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What is the personal bankruptcy "Means Test" and how do I study?

People who consider personal bankruptcy when they are experiencing financial difficulties might decide that the best solution is to seek relief from the courts. An experienced legal professional can help navigate what can be a confusing situation, but in short, bankruptcy courts have two main options for those seeking personal bankruptcy relief.

Chapter 7 erases most, if not all, of a person's debt and gives them a fresh start. Chapter 13 is a repayment plan that if successful, also results in a new financial beginning. The type of bankruptcy that can be filed is determined by something called the Means Test.

The Means Test has two portions. The first part consists of a thorough evaluation of a person's total income. The court will look at your average monthly income for the previous six months. The income should include all streams, with the exception of tax refunds, Social Security benefits and Temporary Assistance for Needy Families. If the income amount is less than the state median family income. then the person can file a Chapter 7 case and ask that all debts be erased. If a person's income is higher than the threshold, he or she moves on to the second part of the test.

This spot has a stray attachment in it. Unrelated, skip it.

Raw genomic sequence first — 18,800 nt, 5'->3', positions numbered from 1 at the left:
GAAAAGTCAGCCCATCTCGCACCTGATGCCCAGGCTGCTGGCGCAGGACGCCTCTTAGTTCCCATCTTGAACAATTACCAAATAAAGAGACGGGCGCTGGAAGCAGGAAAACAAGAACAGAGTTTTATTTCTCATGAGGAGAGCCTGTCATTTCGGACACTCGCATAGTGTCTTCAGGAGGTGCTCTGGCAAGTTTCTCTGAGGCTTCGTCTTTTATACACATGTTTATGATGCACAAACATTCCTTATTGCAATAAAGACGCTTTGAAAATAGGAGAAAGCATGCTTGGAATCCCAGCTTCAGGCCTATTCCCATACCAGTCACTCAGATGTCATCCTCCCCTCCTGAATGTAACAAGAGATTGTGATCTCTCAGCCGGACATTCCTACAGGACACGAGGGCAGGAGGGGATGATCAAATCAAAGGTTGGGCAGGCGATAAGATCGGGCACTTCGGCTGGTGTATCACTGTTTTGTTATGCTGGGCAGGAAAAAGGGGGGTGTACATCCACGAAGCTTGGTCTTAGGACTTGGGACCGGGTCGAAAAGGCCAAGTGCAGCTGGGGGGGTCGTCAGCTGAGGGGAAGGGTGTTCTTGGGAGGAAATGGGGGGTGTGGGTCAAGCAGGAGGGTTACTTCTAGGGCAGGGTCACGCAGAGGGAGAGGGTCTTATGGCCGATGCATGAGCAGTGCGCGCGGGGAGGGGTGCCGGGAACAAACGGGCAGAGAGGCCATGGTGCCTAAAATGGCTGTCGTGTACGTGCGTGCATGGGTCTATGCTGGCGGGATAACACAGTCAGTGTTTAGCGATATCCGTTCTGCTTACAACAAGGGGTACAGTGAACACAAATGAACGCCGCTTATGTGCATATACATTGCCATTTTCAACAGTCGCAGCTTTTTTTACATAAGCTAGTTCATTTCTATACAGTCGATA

The second part is an examination of all allowable expenses. These include rent or mortgage on the primary residence, a car payment for the primary vehicle, utility expenses, student loans, alimony, child support, expenses directly tied to the upkeep of the primary residence and vehicle such as insurance and other financial obligations. Once all of the allowable expenses are tallied, the court will determine whether a person qualifies for a Chapter 7 or if Chapter 13 is the only option for relief. If there are extenuating circumstances, e.g., a person is facing a financial change that will lower his income, then petitioning the court and explaining the circumstances can make a difference in determining which type of personal bankruptcy to file.

And no, there's no studying necessary for the Means Test.

Source: FindLaw, "The bankruptcy means test," accessed June 24, 2016

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